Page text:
Washington Treasury Secretary Timothy Geithner’s surprise visit Thursday to China yielded no immediate change in China’s currency policy. But analysts predicted the Obama administration’s efforts to mend frayed relations will result in a currency change, possibly within weeks.
A move to let the yuan rise in value against the dollar would benefit U.S. exporters. The undervalued Chinese currency has made Chinese goods cheaper for American consumers. But it’s hurt U.S. companies by making their products costlier in China.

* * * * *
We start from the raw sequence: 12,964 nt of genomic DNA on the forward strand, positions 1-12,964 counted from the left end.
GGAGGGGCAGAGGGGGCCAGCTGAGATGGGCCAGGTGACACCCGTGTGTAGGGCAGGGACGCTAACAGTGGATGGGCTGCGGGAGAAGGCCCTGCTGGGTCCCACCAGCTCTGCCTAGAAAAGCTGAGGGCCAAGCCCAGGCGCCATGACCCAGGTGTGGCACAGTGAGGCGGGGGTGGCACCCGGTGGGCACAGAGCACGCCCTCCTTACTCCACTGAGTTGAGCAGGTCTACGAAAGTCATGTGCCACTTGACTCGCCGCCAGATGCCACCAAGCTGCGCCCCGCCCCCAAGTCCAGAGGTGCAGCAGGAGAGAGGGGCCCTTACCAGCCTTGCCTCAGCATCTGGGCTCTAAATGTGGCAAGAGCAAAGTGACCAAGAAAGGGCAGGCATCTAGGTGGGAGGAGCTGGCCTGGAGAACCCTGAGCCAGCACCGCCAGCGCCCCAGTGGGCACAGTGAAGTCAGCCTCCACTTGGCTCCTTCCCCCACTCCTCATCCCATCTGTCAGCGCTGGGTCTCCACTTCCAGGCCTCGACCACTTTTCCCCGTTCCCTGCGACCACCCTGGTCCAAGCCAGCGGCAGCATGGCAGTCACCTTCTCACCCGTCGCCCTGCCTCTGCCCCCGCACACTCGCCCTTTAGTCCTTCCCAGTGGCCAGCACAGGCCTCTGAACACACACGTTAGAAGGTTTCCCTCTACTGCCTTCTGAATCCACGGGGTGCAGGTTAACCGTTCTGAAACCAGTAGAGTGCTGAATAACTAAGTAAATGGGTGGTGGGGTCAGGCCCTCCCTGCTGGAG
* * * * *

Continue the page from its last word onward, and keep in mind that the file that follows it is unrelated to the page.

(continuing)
Analysts cautioned, though, that any appreciation of the yuan will likely be gradual. They suggested that a rise in the yuan’s value would be limited to 3 percent to 5 percent annually. That would be similar to the process China adopted in 2005, only to halt in 2008 as the global economic crisis deepened.